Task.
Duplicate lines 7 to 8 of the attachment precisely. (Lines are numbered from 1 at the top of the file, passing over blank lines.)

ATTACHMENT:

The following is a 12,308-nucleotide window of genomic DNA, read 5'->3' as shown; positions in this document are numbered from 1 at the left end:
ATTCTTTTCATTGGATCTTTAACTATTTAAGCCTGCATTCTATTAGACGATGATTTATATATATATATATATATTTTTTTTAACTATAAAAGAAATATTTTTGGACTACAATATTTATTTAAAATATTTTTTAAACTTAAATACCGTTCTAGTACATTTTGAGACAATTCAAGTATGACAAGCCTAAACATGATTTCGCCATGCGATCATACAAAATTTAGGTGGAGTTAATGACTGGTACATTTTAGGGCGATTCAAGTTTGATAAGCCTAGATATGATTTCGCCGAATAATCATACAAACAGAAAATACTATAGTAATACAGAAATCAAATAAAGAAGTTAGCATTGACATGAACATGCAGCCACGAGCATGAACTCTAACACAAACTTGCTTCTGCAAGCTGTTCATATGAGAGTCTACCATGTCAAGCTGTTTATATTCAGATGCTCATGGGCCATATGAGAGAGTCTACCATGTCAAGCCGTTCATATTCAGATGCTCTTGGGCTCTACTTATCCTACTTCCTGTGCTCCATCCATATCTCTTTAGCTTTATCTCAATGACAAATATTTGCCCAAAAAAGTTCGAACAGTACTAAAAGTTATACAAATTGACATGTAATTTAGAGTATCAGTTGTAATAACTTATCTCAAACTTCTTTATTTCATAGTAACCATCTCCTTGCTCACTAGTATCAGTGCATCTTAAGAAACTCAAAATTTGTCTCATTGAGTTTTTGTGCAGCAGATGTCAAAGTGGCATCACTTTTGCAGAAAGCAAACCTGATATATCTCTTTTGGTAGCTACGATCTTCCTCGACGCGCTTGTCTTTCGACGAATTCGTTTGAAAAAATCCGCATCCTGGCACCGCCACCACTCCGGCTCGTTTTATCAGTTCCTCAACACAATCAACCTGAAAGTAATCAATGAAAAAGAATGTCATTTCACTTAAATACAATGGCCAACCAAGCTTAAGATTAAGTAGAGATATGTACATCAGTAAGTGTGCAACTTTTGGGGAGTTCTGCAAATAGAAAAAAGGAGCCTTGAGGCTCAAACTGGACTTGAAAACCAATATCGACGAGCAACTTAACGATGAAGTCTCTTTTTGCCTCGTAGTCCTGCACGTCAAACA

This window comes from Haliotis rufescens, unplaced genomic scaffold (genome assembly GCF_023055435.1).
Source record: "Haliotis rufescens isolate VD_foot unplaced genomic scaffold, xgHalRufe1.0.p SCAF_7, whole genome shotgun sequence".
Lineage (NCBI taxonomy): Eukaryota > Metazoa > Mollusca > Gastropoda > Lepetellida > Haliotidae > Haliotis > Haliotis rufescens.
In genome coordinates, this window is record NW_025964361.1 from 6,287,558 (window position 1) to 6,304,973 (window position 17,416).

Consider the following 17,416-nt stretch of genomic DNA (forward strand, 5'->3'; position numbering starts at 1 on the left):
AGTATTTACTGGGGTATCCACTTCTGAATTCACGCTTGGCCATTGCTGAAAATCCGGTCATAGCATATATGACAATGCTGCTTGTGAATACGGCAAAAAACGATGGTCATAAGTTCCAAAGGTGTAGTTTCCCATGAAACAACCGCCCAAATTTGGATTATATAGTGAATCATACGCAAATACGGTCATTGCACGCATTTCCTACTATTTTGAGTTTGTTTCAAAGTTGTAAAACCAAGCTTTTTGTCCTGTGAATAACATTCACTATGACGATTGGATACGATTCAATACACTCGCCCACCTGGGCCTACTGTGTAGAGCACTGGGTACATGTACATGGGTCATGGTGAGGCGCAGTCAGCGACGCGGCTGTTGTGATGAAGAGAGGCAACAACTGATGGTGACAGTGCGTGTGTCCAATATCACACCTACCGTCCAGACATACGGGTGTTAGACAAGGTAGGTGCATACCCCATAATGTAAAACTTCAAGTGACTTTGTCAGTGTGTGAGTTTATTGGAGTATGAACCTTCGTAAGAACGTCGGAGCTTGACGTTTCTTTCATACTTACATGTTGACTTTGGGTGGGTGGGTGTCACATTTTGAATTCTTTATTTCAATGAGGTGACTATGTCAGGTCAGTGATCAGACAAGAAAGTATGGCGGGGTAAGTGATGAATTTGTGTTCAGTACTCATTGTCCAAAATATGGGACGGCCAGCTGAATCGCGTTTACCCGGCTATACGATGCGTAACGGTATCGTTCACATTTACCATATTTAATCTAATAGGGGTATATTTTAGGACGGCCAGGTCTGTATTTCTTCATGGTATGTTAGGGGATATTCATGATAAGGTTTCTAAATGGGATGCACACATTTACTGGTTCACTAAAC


Consider the following 17,416-nt stretch of genomic DNA (forward strand, 5'->3'; position numbering starts at 1 on the left):
AGTATTTACTGGGGTATCCACTTCTGAATTCACGCTTGGCCATTGCTGAAAATCCGGTCATAGCATATATGACAATGCTGCTTGTGAATACGGCAAAAAACGATGGTCATAAGTTCCAAAGGTGTAGTTTCCCATGAAACAACCGCCCAAATTTGGATTATATAGTGAATCATACGCAAATACGGTCATTGCACGCATTTCCTACTATTTTGAGTTTGTTTCAAAGTTGTAAAACCAAGCTTTTTGTCCTGTGAATAACATTCACTATGACGATTGGATACGATTCAATACACTCGCCCACCTGGGCCTACTGTGTAGAGCACTGGGTACATGTACATGGGTCATGGTGAGGCGCAGTCAGCGACGCGGCTGTTGTGATGAAGAGAGGCAACAACTGATGGTGACAGTGCGTGTGTCCAATATCACACCTACCGTCCAGACATACGGGTGTTAGACAAGGTAGGTGCATACCCCATAATGTAAAACTTCAAGTGACTTTGTCAGTGTGTGAGTTTATTGGAGTATGAACCTTCGTAAGAACGTCGGAGCTTGACGTTTCTTTCATACTTACATGTTGACTTTGGGTGGGTGGGTGTCACATTTTGAATTCTTTATTTCAATGAGGTGACTATGTCAGGTCAGTGATCAGACAAGAAAGTATGGCGGGGTAAGTGATGAATTTGTGTTCAGTACTCATTGTCCAAAATATGGGACGGCCAGCTGAATCGCGTTTACCCGGCTATACGATGCGTAACGGTATCGTTCACATTTACCATATTTAATCTAATAGGGGTATATTTTAGGACGGCCAGGTCTGTATTTCTTCATGGTATGTTAGGGGATATTCATGATAAGGTTTCTAAATGGGATGCACACATTTACTGGTTCACTAAAC